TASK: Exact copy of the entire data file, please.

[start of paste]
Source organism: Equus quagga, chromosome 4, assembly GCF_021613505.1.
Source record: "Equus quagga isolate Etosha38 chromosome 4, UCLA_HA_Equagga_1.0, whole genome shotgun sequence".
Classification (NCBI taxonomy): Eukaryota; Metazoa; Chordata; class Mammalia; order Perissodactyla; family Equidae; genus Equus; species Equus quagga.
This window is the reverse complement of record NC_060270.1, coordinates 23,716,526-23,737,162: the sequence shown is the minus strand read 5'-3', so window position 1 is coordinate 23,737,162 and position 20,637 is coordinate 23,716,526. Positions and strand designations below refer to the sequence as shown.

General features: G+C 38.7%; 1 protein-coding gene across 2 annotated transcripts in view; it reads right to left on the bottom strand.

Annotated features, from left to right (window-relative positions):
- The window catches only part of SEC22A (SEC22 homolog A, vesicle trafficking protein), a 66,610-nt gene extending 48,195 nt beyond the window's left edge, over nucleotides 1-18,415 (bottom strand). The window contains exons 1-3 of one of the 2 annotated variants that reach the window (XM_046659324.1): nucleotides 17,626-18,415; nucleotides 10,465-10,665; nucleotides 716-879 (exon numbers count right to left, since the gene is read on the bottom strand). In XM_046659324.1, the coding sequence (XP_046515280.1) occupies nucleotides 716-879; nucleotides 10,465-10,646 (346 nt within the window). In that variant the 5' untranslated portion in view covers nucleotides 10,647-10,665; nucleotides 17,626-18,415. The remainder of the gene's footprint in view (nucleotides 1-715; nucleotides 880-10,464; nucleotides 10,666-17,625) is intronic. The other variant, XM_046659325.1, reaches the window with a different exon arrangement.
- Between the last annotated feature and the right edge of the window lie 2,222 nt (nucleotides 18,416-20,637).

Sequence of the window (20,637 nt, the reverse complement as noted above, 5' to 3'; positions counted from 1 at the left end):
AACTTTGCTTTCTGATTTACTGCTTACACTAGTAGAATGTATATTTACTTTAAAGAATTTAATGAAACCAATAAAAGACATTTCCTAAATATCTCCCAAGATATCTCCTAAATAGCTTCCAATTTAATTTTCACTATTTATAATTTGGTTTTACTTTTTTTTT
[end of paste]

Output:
Source organism: Equus quagga, chromosome 4, assembly GCF_021613505.1.
Source record: "Equus quagga isolate Etosha38 chromosome 4, UCLA_HA_Equagga_1.0, whole genome shotgun sequence".
Classification (NCBI taxonomy): Eukaryota; Metazoa; Chordata; class Mammalia; order Perissodactyla; family Equidae; genus Equus; species Equus quagga.
This window is the reverse complement of record NC_060270.1, coordinates 23,716,526-23,737,162: the sequence shown is the minus strand read 5'-3', so window position 1 is coordinate 23,737,162 and position 20,637 is coordinate 23,716,526. Positions and strand designations below refer to the sequence as shown.

General features: G+C 38.7%; 1 protein-coding gene across 2 annotated transcripts in view; it reads right to left on the bottom strand.

Annotated features, from left to right (window-relative positions):
- The window catches only part of SEC22A (SEC22 homolog A, vesicle trafficking protein), a 66,610-nt gene extending 48,195 nt beyond the window's left edge, over nucleotides 1-18,415 (bottom strand). The window contains exons 1-3 of one of the 2 annotated variants that reach the window (XM_046659324.1): nucleotides 17,626-18,415; nucleotides 10,465-10,665; nucleotides 716-879 (exon numbers count right to left, since the gene is read on the bottom strand). In XM_046659324.1, the coding sequence (XP_046515280.1) occupies nucleotides 716-879; nucleotides 10,465-10,646 (346 nt within the window). In that variant the 5' untranslated portion in view covers nucleotides 10,647-10,665; nucleotides 17,626-18,415. The remainder of the gene's footprint in view (nucleotides 1-715; nucleotides 880-10,464; nucleotides 10,666-17,625) is intronic. The other variant, XM_046659325.1, reaches the window with a different exon arrangement.
- Between the last annotated feature and the right edge of the window lie 2,222 nt (nucleotides 18,416-20,637).

Sequence of the window (20,637 nt, the reverse complement as noted above, 5' to 3'; positions counted from 1 at the left end):
AACTTTGCTTTCTGATTTACTGCTTACACTAGTAGAATGTATATTTACTTTAAAGAATTTAATGAAACCAATAAAAGACATTTCCTAAATATCTCCCAAGATATCTCCTAAATAGCTTCCAATTTAATTTTCACTATTTATAATTTGGTTTTACTTTTTTTTT